Labor union leaders say the Obama administration's refusal to help with health law provisions they view as unsatisfactory is undermining their support for this year's midterm elections. Meanwhile, the U.S. Chamber of Commerce is looking at ways to fix, rather than repeal, the overhaul.
The Washington Post: Labor Union Officials Say Obama Betrayed Them In Health-Care Rollout
Labor leaders who have spent months lobbying unsuccessfully for special protections under the Affordable Care Act warned this week that the White House’s continued refusal to help is dampening union support for Democratic candidates in this year’s midterm elections. ... Their complaints reflect a broad sense of disappointment among many labor leaders, who say the Affordable Care Act has subjected union health plans to new taxes and mandates while not allowing them to share in the subsidies that have gone to private insurance companies competing on the newly created exchanges (Mufson and Hamburger, 1/31).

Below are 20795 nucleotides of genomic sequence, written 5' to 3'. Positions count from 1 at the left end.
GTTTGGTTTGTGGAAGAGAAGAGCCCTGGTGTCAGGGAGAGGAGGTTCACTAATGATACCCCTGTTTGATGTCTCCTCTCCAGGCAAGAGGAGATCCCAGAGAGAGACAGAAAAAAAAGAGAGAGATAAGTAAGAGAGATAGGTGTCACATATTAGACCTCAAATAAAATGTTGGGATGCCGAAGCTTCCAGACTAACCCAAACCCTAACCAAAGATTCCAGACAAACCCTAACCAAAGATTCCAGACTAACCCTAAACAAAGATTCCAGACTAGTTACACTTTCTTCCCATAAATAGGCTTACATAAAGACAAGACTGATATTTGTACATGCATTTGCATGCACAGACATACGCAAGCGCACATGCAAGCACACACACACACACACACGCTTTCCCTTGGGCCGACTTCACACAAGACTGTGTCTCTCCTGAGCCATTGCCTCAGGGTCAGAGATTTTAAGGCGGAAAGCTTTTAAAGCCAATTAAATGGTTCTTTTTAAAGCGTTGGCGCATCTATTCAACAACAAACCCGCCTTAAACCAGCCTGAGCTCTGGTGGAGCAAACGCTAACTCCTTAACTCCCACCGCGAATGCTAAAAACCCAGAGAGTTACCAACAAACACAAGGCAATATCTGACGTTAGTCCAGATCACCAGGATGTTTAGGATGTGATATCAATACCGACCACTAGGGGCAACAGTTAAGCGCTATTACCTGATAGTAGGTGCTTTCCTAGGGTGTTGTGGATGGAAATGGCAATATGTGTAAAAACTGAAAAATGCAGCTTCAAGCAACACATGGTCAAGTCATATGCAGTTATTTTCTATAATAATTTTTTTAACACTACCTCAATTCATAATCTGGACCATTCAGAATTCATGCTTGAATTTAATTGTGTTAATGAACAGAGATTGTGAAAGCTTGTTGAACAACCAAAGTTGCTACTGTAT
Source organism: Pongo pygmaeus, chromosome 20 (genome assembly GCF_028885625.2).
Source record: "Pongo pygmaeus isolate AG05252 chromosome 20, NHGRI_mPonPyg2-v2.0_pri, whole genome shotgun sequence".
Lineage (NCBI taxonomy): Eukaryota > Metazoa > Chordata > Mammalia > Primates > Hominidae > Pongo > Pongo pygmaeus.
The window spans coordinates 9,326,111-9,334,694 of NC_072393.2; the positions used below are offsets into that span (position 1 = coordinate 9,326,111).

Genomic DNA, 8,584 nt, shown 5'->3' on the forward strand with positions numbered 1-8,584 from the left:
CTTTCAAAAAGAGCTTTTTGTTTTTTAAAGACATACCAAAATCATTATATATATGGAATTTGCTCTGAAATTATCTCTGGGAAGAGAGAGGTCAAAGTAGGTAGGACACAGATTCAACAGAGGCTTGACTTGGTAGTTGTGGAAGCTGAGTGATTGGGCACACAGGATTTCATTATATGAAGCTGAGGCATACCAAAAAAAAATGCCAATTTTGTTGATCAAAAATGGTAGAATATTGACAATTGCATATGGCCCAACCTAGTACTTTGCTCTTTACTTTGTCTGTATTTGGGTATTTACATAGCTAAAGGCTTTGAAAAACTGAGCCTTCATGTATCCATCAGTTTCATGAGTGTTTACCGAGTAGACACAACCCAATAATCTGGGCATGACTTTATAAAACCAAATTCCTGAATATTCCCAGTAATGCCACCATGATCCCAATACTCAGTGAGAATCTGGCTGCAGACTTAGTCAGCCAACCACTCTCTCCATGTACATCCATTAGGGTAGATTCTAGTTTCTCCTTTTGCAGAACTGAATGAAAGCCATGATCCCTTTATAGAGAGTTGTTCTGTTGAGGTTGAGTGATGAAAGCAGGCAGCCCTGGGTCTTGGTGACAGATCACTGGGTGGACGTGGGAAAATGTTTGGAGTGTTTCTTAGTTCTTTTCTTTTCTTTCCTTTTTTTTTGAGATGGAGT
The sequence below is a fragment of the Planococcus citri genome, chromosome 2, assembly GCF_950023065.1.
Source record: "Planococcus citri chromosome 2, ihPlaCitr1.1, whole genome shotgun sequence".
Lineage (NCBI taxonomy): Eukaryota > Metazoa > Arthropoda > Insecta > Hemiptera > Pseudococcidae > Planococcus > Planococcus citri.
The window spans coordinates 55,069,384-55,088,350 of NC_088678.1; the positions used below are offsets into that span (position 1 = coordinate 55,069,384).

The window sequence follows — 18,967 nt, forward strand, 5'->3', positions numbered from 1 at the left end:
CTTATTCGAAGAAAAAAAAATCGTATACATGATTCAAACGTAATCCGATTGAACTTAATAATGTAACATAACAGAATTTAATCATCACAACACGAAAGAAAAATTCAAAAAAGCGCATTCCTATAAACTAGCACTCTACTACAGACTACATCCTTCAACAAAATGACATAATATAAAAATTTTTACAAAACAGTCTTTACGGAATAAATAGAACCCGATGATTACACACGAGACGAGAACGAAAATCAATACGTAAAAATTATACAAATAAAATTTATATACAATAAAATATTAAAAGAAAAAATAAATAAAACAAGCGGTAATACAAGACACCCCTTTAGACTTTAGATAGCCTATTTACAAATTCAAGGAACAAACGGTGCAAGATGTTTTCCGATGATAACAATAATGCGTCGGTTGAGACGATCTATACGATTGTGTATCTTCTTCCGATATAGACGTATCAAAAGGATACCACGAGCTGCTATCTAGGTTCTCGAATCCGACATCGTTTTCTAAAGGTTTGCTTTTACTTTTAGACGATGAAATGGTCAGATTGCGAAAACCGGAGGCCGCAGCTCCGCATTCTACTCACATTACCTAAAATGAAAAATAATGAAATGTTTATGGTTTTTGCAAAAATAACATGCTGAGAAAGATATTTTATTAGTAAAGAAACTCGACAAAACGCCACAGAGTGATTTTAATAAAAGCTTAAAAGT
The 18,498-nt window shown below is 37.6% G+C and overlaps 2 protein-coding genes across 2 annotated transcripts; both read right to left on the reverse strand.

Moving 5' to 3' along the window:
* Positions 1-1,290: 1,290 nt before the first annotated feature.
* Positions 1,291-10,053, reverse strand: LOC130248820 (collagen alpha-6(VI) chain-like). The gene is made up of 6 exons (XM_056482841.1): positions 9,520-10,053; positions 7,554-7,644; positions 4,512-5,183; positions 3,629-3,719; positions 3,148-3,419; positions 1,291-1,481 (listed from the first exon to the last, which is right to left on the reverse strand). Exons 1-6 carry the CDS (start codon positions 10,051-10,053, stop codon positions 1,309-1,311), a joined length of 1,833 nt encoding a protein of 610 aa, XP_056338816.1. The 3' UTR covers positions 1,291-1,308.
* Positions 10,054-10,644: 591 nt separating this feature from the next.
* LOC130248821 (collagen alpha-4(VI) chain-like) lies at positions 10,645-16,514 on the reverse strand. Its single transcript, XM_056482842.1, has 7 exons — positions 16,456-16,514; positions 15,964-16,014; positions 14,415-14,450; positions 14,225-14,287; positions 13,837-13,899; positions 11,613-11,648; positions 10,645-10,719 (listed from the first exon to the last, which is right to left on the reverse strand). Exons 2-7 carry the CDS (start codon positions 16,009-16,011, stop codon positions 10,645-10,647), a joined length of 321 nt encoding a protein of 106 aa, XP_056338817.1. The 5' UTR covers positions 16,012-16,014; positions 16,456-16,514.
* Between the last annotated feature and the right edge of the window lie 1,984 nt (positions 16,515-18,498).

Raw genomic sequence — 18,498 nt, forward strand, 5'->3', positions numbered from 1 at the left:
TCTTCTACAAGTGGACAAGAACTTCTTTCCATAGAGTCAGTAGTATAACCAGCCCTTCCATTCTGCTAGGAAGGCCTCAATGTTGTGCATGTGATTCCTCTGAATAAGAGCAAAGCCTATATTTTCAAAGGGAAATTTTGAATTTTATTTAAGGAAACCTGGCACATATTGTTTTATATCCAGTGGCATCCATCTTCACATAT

Kaiser Health News: Joining GOP Trend, U.S. Chamber Of Commerce Urges Fix, Not Repeal, Of Obamacare
Some influential conservatives are now saying the health care law is too entrenched to repeal. Take the U.S. Chamber of Commerce, the powerful business lobbying group. When the Affordable Care Act Passed in 2010, the Chamber got behind a major business lawsuit to fight it at the U.S. Supreme Court. And in January, 2011 during his annual State of American Business address, Chamber President Tom Donohue said, "It's time, in my opinion, to go back to the drawing board...and thus we support legislation in the House to repeal it" (Whitney, 1/31).